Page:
Gearing and the Cost of Capital
SUMMARY
The choice between debt and equity is important because this decision affects:
 the common stockholders' expected rate of return;
 how the rate of return varies in response to changes in economic conditions;
 the risk of financial distress;
 the value of the firm.
Modigliani and Miller, given certain assumptions, showed that, in the absence of all taxes, gearing made no difference. When the the tax advantage of gearing is considered, Modigliani and Miller show that the introduction of a higher proportion of debt finance will benefit shareholders. Most corporate finance officers estimate the cost of capital by determining how much debt a firm can support and, by implication, how much equity capital must be invested. The interest rate to be paid on the debt and the required rate of return demanded by shareholders on the equity can be combined to formulate an estimate of the cost of capital, in which of course  by including debt  the benefits of tax advantage have been taken into account. From a practical perspective, the numbers that can actually be used in the cost of capital calculation are necessarily approximations. The financial manager must make simplifying assumptions, looking backwards in order to speculate about the future.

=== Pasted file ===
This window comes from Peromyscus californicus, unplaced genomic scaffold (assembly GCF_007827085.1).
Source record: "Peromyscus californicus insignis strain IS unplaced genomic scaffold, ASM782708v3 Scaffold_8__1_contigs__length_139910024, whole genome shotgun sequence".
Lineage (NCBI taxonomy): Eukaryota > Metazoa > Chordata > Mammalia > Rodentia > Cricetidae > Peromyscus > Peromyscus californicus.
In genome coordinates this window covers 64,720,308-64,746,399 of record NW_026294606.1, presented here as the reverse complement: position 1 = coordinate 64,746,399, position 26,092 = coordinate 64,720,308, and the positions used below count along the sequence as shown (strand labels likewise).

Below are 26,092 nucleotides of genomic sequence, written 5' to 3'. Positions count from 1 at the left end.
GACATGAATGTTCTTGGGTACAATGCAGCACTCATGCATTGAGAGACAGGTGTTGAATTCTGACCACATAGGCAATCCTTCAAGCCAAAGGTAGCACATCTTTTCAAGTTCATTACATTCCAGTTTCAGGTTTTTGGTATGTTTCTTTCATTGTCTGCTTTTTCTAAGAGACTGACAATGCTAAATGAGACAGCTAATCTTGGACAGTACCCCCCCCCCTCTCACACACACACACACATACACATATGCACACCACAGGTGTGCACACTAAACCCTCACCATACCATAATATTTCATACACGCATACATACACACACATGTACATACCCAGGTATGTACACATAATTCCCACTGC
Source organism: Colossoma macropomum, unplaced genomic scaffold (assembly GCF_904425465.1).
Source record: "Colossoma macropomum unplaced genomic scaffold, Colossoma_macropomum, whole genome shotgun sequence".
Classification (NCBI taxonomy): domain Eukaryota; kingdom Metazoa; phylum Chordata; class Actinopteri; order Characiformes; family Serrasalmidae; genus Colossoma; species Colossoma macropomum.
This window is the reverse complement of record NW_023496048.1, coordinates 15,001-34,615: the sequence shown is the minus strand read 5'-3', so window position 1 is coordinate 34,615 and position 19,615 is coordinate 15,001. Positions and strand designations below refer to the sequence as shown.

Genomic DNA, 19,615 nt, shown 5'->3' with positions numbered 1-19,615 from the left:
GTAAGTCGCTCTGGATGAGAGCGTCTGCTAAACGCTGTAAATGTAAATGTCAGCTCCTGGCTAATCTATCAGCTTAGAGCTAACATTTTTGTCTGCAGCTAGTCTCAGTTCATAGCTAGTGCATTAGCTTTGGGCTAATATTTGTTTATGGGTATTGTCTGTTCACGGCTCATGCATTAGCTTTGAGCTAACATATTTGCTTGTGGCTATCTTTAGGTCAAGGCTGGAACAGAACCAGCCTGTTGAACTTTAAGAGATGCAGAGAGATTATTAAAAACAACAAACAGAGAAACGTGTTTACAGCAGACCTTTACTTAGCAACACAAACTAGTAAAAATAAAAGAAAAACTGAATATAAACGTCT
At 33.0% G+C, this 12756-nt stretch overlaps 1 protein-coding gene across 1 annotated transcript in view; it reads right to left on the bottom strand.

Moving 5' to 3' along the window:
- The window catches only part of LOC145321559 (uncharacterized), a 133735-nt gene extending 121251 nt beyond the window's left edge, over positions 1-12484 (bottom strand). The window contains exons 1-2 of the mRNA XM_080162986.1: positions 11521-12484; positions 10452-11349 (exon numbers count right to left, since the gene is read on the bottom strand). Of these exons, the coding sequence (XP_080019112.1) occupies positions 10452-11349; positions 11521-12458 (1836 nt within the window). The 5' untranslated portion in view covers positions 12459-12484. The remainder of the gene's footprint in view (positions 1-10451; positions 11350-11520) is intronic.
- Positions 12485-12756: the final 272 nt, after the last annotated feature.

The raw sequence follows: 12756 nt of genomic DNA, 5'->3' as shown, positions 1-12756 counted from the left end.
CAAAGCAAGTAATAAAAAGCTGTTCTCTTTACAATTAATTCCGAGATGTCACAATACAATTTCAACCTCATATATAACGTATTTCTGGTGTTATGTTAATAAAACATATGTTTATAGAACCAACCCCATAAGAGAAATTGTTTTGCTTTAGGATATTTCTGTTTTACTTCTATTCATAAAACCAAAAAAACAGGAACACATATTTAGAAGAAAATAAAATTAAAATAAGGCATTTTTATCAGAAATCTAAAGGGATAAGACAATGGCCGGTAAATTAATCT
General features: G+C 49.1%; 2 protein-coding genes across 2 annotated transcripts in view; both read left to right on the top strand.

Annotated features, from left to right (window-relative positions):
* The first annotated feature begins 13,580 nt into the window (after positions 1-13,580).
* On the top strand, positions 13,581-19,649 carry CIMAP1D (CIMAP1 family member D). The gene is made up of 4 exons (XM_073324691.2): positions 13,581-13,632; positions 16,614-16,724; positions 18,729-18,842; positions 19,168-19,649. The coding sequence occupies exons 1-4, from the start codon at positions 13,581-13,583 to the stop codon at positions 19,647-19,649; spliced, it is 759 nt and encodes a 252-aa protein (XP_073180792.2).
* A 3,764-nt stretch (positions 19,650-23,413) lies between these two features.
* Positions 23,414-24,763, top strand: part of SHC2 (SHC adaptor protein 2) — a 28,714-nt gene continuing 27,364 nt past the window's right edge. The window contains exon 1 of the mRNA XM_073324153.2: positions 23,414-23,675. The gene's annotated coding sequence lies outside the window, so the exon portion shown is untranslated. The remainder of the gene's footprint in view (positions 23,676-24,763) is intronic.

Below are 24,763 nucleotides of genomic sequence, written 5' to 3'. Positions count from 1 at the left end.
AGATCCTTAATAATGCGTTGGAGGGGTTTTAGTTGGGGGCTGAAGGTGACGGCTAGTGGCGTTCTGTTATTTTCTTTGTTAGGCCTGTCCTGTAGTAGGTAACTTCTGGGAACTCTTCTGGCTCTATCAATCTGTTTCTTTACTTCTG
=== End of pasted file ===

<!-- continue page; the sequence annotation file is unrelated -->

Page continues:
LEARNING OUTCOMES
At the end of this workshop participants will have developed a balanced view of how the weighted average cost of capital and firm value are related. More specifically, participants should be able to:

discuss the effect of gearing, and differentiate business and financial risk;

describe the underlying assumptions, rationale and conclusions of Modigliani and Miller's Models, in a world with and without taxes;

explain the relevance of certain important, but often nonquantifiable, influences on the optimal gearing level question.
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